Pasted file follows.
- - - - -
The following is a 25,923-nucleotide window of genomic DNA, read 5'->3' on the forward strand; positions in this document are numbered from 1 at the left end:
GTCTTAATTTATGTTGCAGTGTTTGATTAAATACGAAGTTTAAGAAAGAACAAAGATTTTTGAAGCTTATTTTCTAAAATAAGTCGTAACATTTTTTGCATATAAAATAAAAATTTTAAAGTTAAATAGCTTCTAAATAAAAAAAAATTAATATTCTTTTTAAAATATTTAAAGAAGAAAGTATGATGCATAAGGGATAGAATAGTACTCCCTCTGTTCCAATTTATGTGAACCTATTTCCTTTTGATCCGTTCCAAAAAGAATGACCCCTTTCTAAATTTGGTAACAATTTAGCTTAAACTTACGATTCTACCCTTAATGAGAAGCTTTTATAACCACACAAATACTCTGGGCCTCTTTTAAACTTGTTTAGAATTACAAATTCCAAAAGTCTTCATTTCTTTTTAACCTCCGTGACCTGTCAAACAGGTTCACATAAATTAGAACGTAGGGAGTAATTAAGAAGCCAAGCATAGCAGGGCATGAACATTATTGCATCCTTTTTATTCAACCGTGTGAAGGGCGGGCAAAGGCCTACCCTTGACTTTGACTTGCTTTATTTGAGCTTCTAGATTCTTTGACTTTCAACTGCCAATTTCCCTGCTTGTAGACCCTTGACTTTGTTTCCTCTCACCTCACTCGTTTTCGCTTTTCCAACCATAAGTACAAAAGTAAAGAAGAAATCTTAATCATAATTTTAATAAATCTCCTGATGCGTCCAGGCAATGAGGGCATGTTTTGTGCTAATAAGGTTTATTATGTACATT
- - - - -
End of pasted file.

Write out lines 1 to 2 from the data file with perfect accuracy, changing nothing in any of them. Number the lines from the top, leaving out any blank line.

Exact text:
The following is a 25,923-nucleotide window of genomic DNA, read 5'->3' on the forward strand; positions in this document are numbered from 1 at the left end:
GTCTTAATTTATGTTGCAGTGTTTGATTAAATACGAAGTTTAAGAAAGAACAAAGATTTTTGAAGCTTATTTTCTAAAATAAGTCGTAACATTTTTTGCATATAAAATAAAAATTTTAAAGTTAAATAGCTTCTAAATAAAAAAAAATTAATATTCTTTTTAAAATATTTAAAGAAGAAAGTATGATGCATAAGGGATAGAATAGTACTCCCTCTGTTCCAATTTATGTGAACCTATTTCCTTTTGATCCGTTCCAAAAAGAATGACCCCTTTCTAAATTTGGTAACAATTTAGCTTAAACTTACGATTCTACCCTTAATGAGAAGCTTTTATAACCACACAAATACTCTGGGCCTCTTTTAAACTTGTTTAGAATTACAAATTCCAAAAGTCTTCATTTCTTTTTAACCTCCGTGACCTGTCAAACAGGTTCACATAAATTAGAACGTAGGGAGTAATTAAGAAGCCAAGCATAGCAGGGCATGAACATTATTGCATCCTTTTTATTCAACCGTGTGAAGGGCGGGCAAAGGCCTACCCTTGACTTTGACTTGCTTTATTTGAGCTTCTAGATTCTTTGACTTTCAACTGCCAATTTCCCTGCTTGTAGACCCTTGACTTTGTTTCCTCTCACCTCACTCGTTTTCGCTTTTCCAACCATAAGTACAAAAGTAAAGAAGAAATCTTAATCATAATTTTAATAAATCTCCTGATGCGTCCAGGCAATGAGGGCATGTTTTGTGCTAATAAGGTTTATTATGTACATT